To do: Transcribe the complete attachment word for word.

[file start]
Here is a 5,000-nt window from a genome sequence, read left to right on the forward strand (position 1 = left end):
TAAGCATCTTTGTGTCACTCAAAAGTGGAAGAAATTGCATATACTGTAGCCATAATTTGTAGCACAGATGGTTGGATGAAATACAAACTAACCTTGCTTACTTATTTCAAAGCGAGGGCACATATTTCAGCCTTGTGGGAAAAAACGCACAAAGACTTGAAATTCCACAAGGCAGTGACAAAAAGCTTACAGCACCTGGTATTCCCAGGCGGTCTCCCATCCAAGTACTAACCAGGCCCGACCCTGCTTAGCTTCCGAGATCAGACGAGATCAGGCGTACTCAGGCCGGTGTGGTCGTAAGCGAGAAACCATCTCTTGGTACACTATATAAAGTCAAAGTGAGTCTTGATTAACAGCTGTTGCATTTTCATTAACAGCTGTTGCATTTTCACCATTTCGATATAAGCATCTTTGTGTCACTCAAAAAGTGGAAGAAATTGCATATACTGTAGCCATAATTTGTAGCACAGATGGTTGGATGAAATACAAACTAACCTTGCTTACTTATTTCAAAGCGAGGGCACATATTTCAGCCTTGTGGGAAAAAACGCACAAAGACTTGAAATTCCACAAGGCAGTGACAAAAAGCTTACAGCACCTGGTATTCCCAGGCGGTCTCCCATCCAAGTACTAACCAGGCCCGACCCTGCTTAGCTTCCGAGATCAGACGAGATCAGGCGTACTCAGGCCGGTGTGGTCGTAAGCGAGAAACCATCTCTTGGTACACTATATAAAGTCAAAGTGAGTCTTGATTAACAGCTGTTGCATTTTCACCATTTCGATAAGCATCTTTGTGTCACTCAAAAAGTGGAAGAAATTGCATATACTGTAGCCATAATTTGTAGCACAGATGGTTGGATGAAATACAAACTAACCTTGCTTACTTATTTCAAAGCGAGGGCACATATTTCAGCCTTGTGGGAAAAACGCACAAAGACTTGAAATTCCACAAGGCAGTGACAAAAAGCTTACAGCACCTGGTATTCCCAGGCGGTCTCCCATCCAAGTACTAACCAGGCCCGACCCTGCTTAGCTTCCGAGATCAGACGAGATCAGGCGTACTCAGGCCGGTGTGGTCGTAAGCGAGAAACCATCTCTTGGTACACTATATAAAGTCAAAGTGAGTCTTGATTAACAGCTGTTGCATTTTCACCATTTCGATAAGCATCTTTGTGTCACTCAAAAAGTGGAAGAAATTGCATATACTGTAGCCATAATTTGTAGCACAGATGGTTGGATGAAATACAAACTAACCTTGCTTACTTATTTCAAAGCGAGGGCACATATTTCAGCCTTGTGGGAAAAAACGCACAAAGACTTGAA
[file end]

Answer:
Here is a 5,000-nt window from a genome sequence, read left to right on the forward strand (position 1 = left end):
TAAGCATCTTTGTGTCACTCAAAAGTGGAAGAAATTGCATATACTGTAGCCATAATTTGTAGCACAGATGGTTGGATGAAATACAAACTAACCTTGCTTACTTATTTCAAAGCGAGGGCACATATTTCAGCCTTGTGGGAAAAAACGCACAAAGACTTGAAATTCCACAAGGCAGTGACAAAAAGCTTACAGCACCTGGTATTCCCAGGCGGTCTCCCATCCAAGTACTAACCAGGCCCGACCCTGCTTAGCTTCCGAGATCAGACGAGATCAGGCGTACTCAGGCCGGTGTGGTCGTAAGCGAGAAACCATCTCTTGGTACACTATATAAAGTCAAAGTGAGTCTTGATTAACAGCTGTTGCATTTTCATTAACAGCTGTTGCATTTTCACCATTTCGATATAAGCATCTTTGTGTCACTCAAAAAGTGGAAGAAATTGCATATACTGTAGCCATAATTTGTAGCACAGATGGTTGGATGAAATACAAACTAACCTTGCTTACTTATTTCAAAGCGAGGGCACATATTTCAGCCTTGTGGGAAAAAACGCACAAAGACTTGAAATTCCACAAGGCAGTGACAAAAAGCTTACAGCACCTGGTATTCCCAGGCGGTCTCCCATCCAAGTACTAACCAGGCCCGACCCTGCTTAGCTTCCGAGATCAGACGAGATCAGGCGTACTCAGGCCGGTGTGGTCGTAAGCGAGAAACCATCTCTTGGTACACTATATAAAGTCAAAGTGAGTCTTGATTAACAGCTGTTGCATTTTCACCATTTCGATAAGCATCTTTGTGTCACTCAAAAAGTGGAAGAAATTGCATATACTGTAGCCATAATTTGTAGCACAGATGGTTGGATGAAATACAAACTAACCTTGCTTACTTATTTCAAAGCGAGGGCACATATTTCAGCCTTGTGGGAAAAACGCACAAAGACTTGAAATTCCACAAGGCAGTGACAAAAAGCTTACAGCACCTGGTATTCCCAGGCGGTCTCCCATCCAAGTACTAACCAGGCCCGACCCTGCTTAGCTTCCGAGATCAGACGAGATCAGGCGTACTCAGGCCGGTGTGGTCGTAAGCGAGAAACCATCTCTTGGTACACTATATAAAGTCAAAGTGAGTCTTGATTAACAGCTGTTGCATTTTCACCATTTCGATAAGCATCTTTGTGTCACTCAAAAAGTGGAAGAAATTGCATATACTGTAGCCATAATTTGTAGCACAGATGGTTGGATGAAATACAAACTAACCTTGCTTACTTATTTCAAAGCGAGGGCACATATTTCAGCCTTGTGGGAAAAAACGCACAAAGACTTGAA